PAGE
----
Healthier air quality in recently pedestrianised zone in Karol Bagh: CSE study

A drop in air temperature favours the PM 2.5 to stay near the ground, trapped under the dense cold air. The PM 2.5 enters human body through lungs and damages the inner lining of arteries, thus making it easier for Covid-19 to cause further damage to the respiratory system.

A localised study conducted on a car-free stretch of the Ajmal Khan Road in the bustling Karol Bagh market has shown a considerable improvement in air quality.

The Centre for Science and Environments Anumita Roychowdhury, who conducted the study, said she compared air quality data collected from the traffic-choked Arya Samaj Road, which cuts through the Ajmal Khan Road, with that from the recently pedestrianised 600-metre stretch.

We monitored roadside exposure to air pollution, which is different from ambient air quality, on the Arya Samaj Road during heavy traffic. We then moved to the car-free zone of the Ajmal Khan Road and collected the data, she said.

Roy chowdhury, executive director of research and advocacy at CSE, found that while the average PM 2.5 concentration on the Arya Samaj Road is 63.6 micrograms per cubic metre, it is 47.7 micrograms per cubic metre on the Ajmal Khan Road.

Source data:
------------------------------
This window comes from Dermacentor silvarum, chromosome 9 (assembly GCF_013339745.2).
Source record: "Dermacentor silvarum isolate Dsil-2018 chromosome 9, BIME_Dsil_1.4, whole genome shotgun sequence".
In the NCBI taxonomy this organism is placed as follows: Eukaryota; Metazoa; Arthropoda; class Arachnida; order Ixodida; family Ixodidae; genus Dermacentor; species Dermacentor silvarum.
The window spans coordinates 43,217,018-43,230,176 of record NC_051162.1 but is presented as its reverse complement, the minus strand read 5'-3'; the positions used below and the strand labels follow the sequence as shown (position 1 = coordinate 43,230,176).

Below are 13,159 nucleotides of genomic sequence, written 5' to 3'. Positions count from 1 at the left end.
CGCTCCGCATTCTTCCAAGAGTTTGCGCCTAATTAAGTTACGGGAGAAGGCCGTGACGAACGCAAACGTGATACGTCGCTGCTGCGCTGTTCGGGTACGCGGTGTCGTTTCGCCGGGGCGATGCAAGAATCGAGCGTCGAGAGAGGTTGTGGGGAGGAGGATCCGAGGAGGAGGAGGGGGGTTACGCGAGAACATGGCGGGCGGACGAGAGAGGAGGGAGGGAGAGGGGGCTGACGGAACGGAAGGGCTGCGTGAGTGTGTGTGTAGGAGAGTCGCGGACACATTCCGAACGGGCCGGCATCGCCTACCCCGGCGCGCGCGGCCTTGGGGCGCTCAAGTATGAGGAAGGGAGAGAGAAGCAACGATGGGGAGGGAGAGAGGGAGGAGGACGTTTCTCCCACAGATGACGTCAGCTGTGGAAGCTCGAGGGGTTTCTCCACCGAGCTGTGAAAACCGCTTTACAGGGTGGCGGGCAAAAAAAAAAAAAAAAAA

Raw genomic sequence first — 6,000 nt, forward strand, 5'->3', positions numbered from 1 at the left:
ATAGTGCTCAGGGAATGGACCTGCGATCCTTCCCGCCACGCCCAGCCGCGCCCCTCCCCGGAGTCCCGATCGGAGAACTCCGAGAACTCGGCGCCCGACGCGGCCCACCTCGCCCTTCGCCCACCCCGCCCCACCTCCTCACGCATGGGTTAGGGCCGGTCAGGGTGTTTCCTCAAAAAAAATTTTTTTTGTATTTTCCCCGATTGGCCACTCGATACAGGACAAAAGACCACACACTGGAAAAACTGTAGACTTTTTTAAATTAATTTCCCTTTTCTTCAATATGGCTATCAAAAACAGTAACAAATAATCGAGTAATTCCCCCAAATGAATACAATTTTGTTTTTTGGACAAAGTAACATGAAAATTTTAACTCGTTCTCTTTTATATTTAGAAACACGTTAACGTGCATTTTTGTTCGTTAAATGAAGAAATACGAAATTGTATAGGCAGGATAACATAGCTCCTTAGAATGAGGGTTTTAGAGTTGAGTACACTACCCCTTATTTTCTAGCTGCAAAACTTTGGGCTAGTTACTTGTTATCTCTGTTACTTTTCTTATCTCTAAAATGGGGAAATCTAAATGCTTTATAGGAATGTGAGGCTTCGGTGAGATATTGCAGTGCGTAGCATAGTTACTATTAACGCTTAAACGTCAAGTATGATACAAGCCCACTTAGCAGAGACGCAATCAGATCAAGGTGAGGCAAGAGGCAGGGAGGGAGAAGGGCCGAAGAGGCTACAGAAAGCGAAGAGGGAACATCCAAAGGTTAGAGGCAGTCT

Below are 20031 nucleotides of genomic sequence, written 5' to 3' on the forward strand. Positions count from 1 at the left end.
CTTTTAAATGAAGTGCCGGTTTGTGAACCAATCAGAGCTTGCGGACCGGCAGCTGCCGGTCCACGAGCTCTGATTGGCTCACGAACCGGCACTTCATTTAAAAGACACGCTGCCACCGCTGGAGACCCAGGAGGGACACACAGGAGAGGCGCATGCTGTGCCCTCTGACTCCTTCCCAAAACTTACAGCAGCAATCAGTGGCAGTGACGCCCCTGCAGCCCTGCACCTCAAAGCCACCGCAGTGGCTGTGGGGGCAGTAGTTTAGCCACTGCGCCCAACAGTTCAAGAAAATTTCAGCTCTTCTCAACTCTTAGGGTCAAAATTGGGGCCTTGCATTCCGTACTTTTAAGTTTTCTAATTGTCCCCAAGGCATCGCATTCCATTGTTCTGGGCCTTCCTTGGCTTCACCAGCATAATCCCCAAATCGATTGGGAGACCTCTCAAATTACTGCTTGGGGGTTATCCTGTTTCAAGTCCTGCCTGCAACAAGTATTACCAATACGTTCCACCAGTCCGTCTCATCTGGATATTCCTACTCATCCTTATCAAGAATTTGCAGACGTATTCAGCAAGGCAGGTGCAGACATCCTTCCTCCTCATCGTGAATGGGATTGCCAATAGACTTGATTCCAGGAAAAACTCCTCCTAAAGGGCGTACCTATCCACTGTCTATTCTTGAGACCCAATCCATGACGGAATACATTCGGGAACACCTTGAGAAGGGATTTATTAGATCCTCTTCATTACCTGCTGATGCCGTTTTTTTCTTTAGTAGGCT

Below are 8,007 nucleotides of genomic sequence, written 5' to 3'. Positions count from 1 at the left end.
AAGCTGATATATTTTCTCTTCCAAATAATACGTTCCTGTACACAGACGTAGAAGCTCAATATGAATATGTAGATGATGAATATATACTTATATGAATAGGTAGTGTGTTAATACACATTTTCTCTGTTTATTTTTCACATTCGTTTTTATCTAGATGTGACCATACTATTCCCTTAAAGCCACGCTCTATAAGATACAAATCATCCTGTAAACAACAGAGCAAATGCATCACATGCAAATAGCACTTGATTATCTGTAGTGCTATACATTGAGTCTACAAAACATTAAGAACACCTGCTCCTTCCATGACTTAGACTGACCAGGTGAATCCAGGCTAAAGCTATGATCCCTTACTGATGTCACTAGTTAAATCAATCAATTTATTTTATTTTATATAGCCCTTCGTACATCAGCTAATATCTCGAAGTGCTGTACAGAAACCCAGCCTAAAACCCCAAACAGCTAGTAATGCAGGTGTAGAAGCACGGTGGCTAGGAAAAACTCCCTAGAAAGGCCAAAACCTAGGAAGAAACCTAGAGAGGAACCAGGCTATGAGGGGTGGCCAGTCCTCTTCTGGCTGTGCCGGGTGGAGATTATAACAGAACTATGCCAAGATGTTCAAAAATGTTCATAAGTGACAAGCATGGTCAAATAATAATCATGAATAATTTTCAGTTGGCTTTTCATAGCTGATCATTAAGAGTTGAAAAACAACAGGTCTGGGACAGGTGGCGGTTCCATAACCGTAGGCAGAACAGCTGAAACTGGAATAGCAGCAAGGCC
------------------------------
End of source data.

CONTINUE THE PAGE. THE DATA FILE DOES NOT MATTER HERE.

The short-term spike of PM 2.5 on the Arya Samaj Road could hit 105.4 micrograms per cum – 42.8 per cent higher than the highest short-term spike in the pedestrian area, she said.

Not only this, the pedestrian traffic on the road has increased significantly. The number of pedestrians per five minutes on the Ajmal Khan Road was 2.7 times the number on the Arya Samaj Road, she said.

Buoyed by the response from people, the the North Delhi Municipal Corporation (NDMC) , which carried out the pilot project on decongestion in Karol Bagh, now plans to expand the scheme to other areas to promote use of public transport and make market areas more pedestrian-friendly.

After seeing the response at Karol Bagh, we are now planning to do similar projects in Kirti Nagar and Kamla Nagar market areas. World over, from London to Shanghai, pedestrianisation of market areas have enhanced shoppers' experience, and we also want people of Delhi to feel that comfort, NDMC Commissioner Varsha Joshi had told earlier.

The street has been marked with yellow and white stripes demarcating space for hawkers. Besides, bollards have been put at the entry points of Ajmal Khan Road — on Pusa Road and Arya Samaj Road — to restrict entry of vehicles to the road.

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